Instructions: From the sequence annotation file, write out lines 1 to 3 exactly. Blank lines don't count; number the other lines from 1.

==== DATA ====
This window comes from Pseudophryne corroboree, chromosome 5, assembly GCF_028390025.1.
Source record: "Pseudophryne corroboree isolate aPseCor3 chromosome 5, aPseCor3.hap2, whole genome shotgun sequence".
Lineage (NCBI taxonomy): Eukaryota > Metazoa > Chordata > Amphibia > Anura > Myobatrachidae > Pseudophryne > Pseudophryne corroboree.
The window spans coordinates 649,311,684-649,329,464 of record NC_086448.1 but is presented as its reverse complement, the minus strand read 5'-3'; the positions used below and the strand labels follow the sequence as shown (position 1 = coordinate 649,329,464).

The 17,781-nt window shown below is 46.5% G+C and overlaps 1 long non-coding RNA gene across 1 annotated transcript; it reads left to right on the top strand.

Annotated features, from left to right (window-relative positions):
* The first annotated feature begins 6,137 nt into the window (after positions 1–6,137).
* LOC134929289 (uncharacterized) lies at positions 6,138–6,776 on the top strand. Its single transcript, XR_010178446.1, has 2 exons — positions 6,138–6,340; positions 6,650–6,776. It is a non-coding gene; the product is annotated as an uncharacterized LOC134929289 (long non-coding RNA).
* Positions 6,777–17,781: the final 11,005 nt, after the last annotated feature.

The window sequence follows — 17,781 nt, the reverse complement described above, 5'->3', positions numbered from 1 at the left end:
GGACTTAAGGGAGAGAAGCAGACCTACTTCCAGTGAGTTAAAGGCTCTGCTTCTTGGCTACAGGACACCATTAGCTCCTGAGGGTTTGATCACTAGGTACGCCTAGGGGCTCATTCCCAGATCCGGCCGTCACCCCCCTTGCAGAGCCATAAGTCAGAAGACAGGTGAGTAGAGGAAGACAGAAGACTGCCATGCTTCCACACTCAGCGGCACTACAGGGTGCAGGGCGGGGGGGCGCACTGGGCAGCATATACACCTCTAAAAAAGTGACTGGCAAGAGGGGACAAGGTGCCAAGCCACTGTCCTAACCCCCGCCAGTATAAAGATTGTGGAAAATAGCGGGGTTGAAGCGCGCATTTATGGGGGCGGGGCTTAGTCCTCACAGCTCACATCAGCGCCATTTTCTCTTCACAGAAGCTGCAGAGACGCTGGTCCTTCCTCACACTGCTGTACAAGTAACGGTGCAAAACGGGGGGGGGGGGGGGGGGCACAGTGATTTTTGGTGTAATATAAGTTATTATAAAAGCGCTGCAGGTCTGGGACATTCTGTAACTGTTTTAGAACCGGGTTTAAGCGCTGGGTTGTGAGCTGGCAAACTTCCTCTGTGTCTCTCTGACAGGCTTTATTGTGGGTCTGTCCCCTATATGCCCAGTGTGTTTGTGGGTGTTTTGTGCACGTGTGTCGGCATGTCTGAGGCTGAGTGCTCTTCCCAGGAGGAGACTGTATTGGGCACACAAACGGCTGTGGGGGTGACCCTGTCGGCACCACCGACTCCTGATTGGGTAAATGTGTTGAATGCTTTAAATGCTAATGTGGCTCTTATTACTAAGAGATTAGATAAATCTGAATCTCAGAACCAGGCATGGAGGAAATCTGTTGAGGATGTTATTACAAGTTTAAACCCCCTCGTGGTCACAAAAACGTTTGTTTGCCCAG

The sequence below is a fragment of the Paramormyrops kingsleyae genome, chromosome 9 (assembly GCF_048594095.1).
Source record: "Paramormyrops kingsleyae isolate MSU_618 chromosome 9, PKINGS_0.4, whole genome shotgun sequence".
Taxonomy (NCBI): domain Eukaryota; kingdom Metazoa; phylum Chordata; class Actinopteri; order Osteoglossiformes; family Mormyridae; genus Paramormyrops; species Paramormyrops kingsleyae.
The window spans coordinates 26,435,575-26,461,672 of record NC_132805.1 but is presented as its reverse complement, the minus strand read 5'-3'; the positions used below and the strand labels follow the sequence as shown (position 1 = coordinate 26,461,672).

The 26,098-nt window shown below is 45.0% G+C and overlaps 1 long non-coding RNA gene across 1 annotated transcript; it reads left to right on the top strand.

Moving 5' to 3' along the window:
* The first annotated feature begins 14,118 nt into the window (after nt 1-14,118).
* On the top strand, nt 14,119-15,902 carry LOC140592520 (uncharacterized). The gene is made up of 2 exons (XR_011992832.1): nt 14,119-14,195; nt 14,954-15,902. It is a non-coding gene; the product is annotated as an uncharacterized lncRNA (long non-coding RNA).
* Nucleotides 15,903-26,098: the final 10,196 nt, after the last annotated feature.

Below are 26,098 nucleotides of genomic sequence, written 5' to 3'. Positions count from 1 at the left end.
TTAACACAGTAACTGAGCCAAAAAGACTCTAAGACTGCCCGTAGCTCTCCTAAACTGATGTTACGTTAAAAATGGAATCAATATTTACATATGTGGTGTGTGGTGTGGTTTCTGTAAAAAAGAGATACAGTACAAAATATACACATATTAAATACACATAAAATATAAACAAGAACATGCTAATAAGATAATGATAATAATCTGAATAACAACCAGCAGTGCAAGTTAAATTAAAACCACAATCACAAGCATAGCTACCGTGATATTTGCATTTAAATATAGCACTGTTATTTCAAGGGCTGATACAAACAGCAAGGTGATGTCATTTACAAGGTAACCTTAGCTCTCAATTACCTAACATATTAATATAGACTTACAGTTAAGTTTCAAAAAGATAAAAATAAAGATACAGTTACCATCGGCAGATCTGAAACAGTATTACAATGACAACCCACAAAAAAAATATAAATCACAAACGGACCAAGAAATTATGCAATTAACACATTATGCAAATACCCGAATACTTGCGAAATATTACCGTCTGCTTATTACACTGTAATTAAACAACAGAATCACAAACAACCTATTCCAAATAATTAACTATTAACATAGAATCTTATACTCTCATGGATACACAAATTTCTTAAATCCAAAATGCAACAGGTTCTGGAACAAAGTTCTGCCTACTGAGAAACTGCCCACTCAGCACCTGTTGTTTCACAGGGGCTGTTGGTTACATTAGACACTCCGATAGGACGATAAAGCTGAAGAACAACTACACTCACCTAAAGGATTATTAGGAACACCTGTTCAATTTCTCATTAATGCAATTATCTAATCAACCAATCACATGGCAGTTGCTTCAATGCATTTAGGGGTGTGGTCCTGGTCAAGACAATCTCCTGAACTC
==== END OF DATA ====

This window comes from Pseudophryne corroboree, chromosome 5, assembly GCF_028390025.1.
Source record: "Pseudophryne corroboree isolate aPseCor3 chromosome 5, aPseCor3.hap2, whole genome shotgun sequence".
Lineage (NCBI taxonomy): Eukaryota > Metazoa > Chordata > Amphibia > Anura > Myobatrachidae > Pseudophryne > Pseudophryne corroboree.